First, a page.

Having no fortune, he embarked at 16 as a marine guard in the Royal Navy after studying at a college of Jesuits. On the occasion of an assignment in Dunkirk, he married in 1758 Marie-Laurence de Bonte. His father-in-law, former burgomaster of Dunkirk, armed the Sage, a ship of 56 guns and 450 crewmen, racing during the Seven Years' War. Kerguelen took command in 1761 to lead a campaign in the Caribbean, which will prove very fruitful.

Lieutenant in 1763, he carried out hydrographic surveys in Brittany, which determined his admission to the Navy Academy as a deputy member.

In 1767, he obtained the command of La Folle to carry out a campaign of protection of cod fishermen in Iceland. In 1768, he returned to the North Atlantic (Greenland and Bergen) with the corvette l'Hirondelle and became familiar with navigation in the cold seas. In 1768 he brought back two white bears for the menagerie of King Louis XV.

"I went to Versailles in September 1770, to propose to the Duke de Praslin, Minister of the Navy, the plan for a discovery campaign in the Antarctic seas. I saw that it was not the moment to undertake such operations. [...] The affairs having then [arranged] with the court of England, [...] the occasion became favorable to propose the voyage of discovery. [...] I was given the command of the ship of King Berrier, who was in the East. [...] I embarked 14 months of food for 300 crewmen. [...] The first day of May [1771], I set sail. [...] I cut the line on June 10 by twenty-two degrees west longitude of the meridian of Paris, which I will always use [...] I arrived at the Isle of France August 20. "

During his stopover on the island of France, he is well received by the governor of Roches and Intendant Poivre. He also meets Commerson, Marion-Dufresne, and the young Lapérouse. He replaces his big ship against the flute La Fortune and the gabarre Gros Ventre, two lighter ships, better adapted to the object of his mission. On February 12, 1772, in the southern Indian Ocean, he saw a land where he thought he saw the southern continent, and gave it the name of southern France. It is actually the Kerguelen Islands. Heavy weather prevents any landing until February 14, the day a sign can land and take possession of the territory in the name of the king.

The storm separates the ships, and Kerguelen continues on his way alone, abandoning the Big Belly then commanded by Louis de Saint Aloüarn. He arrives at Brest on July 16, 1772, while the second ship awaits him and searches for him in vain. It will continue the stops in the order announced, in appalling conditions, to Timor and the Australian coast before returning to the Île de France on September 5th. Despite this adventure, Lapérouse tells us that Kerguelen was received in France as a new Christopher Columbus. At Versailles, he gives the king a very optimistic description of the resources of the lands he had discovered, convincing the king to order a second expedition. He does not know yet that the Big Belly has reappeared, nor that the testimonies of the survivors go against his.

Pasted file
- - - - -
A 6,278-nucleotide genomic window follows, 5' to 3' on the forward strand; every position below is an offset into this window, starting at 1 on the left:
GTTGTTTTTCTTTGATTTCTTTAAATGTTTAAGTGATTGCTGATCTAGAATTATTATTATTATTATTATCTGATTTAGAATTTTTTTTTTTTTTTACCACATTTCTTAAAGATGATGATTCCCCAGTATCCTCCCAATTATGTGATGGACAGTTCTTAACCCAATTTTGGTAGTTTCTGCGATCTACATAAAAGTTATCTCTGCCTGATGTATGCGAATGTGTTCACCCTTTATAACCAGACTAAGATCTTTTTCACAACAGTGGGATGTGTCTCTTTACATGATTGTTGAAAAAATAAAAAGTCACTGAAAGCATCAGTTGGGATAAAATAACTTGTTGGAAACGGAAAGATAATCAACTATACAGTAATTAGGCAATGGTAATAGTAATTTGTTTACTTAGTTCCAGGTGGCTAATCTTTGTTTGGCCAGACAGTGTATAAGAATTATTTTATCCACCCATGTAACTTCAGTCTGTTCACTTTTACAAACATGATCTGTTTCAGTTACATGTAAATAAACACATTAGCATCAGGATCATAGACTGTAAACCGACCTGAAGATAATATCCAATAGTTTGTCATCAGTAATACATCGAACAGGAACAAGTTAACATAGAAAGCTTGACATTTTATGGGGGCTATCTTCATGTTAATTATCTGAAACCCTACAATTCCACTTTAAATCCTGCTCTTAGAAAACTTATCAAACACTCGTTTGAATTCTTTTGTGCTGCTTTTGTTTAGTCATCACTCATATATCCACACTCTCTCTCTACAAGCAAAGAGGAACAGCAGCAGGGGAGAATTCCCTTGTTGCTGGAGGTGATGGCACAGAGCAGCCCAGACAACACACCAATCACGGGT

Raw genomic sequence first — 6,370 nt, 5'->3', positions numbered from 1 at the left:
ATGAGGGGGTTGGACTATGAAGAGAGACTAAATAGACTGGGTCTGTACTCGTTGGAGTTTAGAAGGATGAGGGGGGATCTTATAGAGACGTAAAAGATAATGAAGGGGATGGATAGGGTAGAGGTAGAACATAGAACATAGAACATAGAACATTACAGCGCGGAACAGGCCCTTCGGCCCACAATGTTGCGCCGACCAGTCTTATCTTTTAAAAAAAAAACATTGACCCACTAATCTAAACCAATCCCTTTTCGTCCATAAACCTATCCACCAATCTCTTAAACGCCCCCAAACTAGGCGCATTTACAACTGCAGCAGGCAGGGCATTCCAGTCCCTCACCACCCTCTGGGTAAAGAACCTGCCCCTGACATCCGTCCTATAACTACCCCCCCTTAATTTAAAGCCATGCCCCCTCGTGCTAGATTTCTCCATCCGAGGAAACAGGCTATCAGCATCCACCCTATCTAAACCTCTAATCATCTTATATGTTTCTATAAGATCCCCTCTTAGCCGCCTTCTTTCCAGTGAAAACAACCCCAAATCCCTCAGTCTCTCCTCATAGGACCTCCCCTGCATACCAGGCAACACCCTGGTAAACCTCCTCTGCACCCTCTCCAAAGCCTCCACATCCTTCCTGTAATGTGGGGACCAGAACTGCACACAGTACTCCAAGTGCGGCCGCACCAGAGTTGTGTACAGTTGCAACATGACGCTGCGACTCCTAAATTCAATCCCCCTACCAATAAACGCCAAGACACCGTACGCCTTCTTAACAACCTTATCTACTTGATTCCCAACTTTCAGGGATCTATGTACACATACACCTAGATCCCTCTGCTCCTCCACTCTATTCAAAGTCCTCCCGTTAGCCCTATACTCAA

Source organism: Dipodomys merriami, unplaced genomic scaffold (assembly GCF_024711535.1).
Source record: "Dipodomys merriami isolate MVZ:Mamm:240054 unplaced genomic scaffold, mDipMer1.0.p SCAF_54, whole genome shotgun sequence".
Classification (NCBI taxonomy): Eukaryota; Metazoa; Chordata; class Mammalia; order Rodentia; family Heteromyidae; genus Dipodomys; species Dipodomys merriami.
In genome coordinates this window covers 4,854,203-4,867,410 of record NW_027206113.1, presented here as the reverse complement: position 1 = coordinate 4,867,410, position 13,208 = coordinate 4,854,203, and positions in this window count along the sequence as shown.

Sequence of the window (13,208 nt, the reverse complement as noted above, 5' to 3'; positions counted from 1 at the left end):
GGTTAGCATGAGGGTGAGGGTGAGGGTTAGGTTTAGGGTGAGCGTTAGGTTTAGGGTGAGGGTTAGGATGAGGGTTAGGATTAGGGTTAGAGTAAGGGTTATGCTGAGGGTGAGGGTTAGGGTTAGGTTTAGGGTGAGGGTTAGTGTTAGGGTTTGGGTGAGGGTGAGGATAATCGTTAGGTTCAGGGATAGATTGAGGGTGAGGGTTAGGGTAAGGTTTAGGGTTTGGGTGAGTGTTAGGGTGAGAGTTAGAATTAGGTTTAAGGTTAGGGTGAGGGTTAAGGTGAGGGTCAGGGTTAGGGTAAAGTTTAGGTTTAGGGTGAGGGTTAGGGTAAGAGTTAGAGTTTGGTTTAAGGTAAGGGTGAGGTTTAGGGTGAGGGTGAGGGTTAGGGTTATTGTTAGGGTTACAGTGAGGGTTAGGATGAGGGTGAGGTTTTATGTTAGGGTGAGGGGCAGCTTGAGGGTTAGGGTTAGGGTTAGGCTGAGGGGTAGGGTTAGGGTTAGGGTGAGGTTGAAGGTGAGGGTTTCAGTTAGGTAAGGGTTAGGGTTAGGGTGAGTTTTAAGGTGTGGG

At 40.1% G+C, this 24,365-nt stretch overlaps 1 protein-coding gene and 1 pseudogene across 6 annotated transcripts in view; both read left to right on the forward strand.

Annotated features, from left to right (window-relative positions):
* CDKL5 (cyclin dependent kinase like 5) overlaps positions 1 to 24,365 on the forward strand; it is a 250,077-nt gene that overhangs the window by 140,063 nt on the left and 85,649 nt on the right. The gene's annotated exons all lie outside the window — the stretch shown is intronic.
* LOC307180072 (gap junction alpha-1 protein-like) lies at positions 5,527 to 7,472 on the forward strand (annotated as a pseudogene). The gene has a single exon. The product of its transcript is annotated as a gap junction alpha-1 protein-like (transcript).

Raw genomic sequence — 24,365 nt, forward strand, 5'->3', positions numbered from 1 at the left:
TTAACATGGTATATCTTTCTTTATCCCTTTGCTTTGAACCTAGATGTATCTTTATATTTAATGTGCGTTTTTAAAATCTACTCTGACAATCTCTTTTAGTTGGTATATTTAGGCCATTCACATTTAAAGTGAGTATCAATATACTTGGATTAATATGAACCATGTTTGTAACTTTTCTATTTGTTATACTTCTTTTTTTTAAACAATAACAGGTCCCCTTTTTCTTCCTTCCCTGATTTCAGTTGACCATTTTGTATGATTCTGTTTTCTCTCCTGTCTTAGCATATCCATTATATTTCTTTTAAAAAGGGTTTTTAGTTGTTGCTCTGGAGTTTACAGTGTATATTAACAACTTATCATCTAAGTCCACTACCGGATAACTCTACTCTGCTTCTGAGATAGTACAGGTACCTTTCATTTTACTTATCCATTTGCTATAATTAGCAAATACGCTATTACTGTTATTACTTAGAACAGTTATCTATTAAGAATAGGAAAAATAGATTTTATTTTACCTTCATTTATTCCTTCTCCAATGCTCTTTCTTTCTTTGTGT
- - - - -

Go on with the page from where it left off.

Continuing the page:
Siam

siam

This caractère room of 20m2, with it's natural and soft tones, wood ceiling and exposed beam, is composed with an independant bathroom with one vask, a shower, towel dryer and hair dryer. It is equiped with a king size bed of 160.

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A piece of history

In 1741, Pierre Poivre (who will become steward of the Mascarenes on the “Ile de France” where he will later host the navigator Kerguelen) is destined for the evangelization of the Far East and embarks for China but his taste for adventure quickly extinguishes its religious vocation. He travels and is interested in everything related to trade and agriculture. He is the first to describe lychee. A little later, his nephew, Pierre Sonnerat, naturalist and explorer published in 1782 his Voyage to India and China made from 1774 until 1781.

Louis XV and Louis XVI widely open the coffers of the state to finance the huge expenses that these expeditions entail. The Compagnie des Indes therefore pursues its commercial activities, to which is added the evangelization of the colonized countries.

Despite the problems encountered in Siam by Catholic priests, the Foreign Missions of Paris (MEP) regularly send priests to this region of Asia. In 1713, following the Burmese invasion of Siam, Brother Pierre Pigneau of Behaine with his 40 students, found refuge in Malacca on the way back to India.

In 1767, Jean-François de Surville, a Breton merchant, asked the East India Company for the right to trade in their territories. He will leave to discover New Zealand. On June 2, 1767, he arrived in the Straits of Malacca and one can probably imagine that he also stopped in Singapore to refuel in food and drinking water before going to explore the Pacific.